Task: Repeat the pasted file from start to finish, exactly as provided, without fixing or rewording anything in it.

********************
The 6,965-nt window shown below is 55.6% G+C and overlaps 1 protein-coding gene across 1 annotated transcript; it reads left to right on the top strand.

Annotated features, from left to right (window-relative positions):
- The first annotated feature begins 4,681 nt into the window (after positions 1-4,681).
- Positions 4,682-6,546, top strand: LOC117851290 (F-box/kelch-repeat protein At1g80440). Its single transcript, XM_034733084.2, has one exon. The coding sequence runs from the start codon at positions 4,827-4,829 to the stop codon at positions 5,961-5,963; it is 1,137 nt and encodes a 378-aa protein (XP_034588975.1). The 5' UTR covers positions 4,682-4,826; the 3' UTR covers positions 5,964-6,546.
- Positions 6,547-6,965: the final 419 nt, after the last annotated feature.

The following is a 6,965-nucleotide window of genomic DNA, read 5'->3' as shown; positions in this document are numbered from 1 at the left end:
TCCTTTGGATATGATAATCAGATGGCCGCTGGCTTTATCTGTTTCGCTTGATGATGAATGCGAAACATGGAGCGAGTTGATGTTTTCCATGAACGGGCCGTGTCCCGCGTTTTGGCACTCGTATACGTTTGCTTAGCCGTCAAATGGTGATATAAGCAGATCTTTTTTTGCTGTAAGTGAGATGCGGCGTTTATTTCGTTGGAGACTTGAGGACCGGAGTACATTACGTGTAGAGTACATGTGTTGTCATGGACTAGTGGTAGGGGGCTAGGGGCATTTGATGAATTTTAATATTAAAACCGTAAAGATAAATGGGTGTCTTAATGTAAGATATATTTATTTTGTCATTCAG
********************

The 6,965-nt window shown below is 55.6% G+C and overlaps 1 protein-coding gene across 1 annotated transcript; it reads left to right on the top strand.

Annotated features, from left to right (window-relative positions):
- The first annotated feature begins 4,681 nt into the window (after positions 1-4,681).
- Positions 4,682-6,546, top strand: LOC117851290 (F-box/kelch-repeat protein At1g80440). Its single transcript, XM_034733084.2, has one exon. The coding sequence runs from the start codon at positions 4,827-4,829 to the stop codon at positions 5,961-5,963; it is 1,137 nt and encodes a 378-aa protein (XP_034588975.1). The 5' UTR covers positions 4,682-4,826; the 3' UTR covers positions 5,964-6,546.
- Positions 6,547-6,965: the final 419 nt, after the last annotated feature.

The following is a 6,965-nucleotide window of genomic DNA, read 5'->3' as shown; positions in this document are numbered from 1 at the left end:
TCCTTTGGATATGATAATCAGATGGCCGCTGGCTTTATCTGTTTCGCTTGATGATGAATGCGAAACATGGAGCGAGTTGATGTTTTCCATGAACGGGCCGTGTCCCGCGTTTTGGCACTCGTATACGTTTGCTTAGCCGTCAAATGGTGATATAAGCAGATCTTTTTTTGCTGTAAGTGAGATGCGGCGTTTATTTCGTTGGAGACTTGAGGACCGGAGTACATTACGTGTAGAGTACATGTGTTGTCATGGACTAGTGGTAGGGGGCTAGGGGCATTTGATGAATTTTAATATTAAAACCGTAAAGATAAATGGGTGTCTTAATGTAAGATATATTTATTTTGTCATTCAG